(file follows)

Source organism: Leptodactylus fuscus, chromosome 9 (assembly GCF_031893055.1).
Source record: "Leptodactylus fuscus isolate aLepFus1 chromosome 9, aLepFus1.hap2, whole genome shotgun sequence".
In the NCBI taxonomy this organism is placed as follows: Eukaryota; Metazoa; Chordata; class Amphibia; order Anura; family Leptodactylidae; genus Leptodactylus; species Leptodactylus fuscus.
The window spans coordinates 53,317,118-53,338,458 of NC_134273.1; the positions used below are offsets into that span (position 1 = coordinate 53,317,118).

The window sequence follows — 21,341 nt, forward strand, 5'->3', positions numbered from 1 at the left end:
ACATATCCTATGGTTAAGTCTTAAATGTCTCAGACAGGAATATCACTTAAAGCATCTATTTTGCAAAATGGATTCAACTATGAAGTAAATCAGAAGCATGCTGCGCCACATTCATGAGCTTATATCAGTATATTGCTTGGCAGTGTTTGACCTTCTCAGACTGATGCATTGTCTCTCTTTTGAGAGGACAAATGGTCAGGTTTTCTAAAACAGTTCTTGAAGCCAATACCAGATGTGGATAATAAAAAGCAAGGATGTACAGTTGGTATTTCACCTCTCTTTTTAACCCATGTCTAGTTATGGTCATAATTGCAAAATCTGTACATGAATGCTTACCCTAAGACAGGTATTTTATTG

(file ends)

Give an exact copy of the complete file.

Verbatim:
Source organism: Leptodactylus fuscus, chromosome 9 (assembly GCF_031893055.1).
Source record: "Leptodactylus fuscus isolate aLepFus1 chromosome 9, aLepFus1.hap2, whole genome shotgun sequence".
In the NCBI taxonomy this organism is placed as follows: Eukaryota; Metazoa; Chordata; class Amphibia; order Anura; family Leptodactylidae; genus Leptodactylus; species Leptodactylus fuscus.
The window spans coordinates 53,317,118-53,338,458 of NC_134273.1; the positions used below are offsets into that span (position 1 = coordinate 53,317,118).

The window sequence follows — 21,341 nt, forward strand, 5'->3', positions numbered from 1 at the left end:
ACATATCCTATGGTTAAGTCTTAAATGTCTCAGACAGGAATATCACTTAAAGCATCTATTTTGCAAAATGGATTCAACTATGAAGTAAATCAGAAGCATGCTGCGCCACATTCATGAGCTTATATCAGTATATTGCTTGGCAGTGTTTGACCTTCTCAGACTGATGCATTGTCTCTCTTTTGAGAGGACAAATGGTCAGGTTTTCTAAAACAGTTCTTGAAGCCAATACCAGATGTGGATAATAAAAAGCAAGGATGTACAGTTGGTATTTCACCTCTCTTTTTAACCCATGTCTAGTTATGGTCATAATTGCAAAATCTGTACATGAATGCTTACCCTAAGACAGGTATTTTATTG